If one has seen a movie involving a marriage in Las Vegas, they probably have heard the word, annulment. If so, they may wonder if they qualify for one, instead of going through the divorce process because the movies often make annulments seem quick and easy.
Essentially, unlike a divorce, an annulment essentially states that a marriage is legally invalid. This means that, once approved by the court, the marriage or domestic partnership did not count (i.e., legally never happened) because the marriage was not legal. So, how does one qualify for an annulment?
First, a marriage or domestic partnership is never valid if it is incestuous or bigamous. Incestuous means the marriage or domestic partnership is to a close blood relative. Bigamous means that one of the spouses is already married or in a registered domestic partnership with another person.
Second, a marriage or domestic partnership can be declared invalid if it one of the spouses is too young, has an unsound mind, or was physically incapacitated. To be legally married, both parties must be at least 18. An unsound mind refers to one’s ability to understand the nature and obligations of a marriage or domestic partnership. Physical incapacity means that either spouse is unable to consummate the relationship and that incapacity is incurable.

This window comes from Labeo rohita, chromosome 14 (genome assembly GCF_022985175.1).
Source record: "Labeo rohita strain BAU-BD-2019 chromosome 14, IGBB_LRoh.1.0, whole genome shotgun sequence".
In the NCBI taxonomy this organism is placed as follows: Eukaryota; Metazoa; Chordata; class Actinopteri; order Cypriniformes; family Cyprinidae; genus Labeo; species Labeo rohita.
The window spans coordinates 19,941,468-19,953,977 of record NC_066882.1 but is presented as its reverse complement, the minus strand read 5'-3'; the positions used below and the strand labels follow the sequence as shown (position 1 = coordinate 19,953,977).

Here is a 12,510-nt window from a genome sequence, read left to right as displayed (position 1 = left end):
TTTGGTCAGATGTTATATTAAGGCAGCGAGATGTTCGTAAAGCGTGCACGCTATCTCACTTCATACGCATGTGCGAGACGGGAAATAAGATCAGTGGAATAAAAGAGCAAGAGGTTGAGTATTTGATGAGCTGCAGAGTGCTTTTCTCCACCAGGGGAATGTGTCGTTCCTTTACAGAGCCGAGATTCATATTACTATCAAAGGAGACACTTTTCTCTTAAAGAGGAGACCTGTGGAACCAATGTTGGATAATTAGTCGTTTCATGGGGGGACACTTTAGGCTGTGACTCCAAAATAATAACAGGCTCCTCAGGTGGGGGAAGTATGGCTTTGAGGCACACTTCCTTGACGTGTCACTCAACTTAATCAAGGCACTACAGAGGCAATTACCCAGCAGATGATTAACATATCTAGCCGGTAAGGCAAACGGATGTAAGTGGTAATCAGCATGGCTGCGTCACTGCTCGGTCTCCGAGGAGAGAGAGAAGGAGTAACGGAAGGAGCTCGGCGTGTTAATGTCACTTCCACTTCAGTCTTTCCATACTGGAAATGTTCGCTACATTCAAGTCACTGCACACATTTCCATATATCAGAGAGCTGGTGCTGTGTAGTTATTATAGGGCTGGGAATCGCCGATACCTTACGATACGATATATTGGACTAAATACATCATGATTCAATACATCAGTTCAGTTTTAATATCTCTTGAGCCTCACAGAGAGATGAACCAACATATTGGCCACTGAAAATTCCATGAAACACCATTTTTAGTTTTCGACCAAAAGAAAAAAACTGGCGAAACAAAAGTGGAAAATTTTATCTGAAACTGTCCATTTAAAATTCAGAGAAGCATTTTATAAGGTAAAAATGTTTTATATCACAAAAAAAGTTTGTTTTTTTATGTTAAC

Finally, a marriage or domestic partnership can be declared invalid if it was entered into by fraud or force. The fraud must be something vital to the marriage or domestic partnership that was the basis of why the other spouse entered into the legal relationship, like only marrying to get a green card or sterility.
California courts let potential litigants know that successfully getting an annulment is very difficult. Talking to a profession before initiating the process can help ensure a successful outcome, or at least getting a better idea about next steps.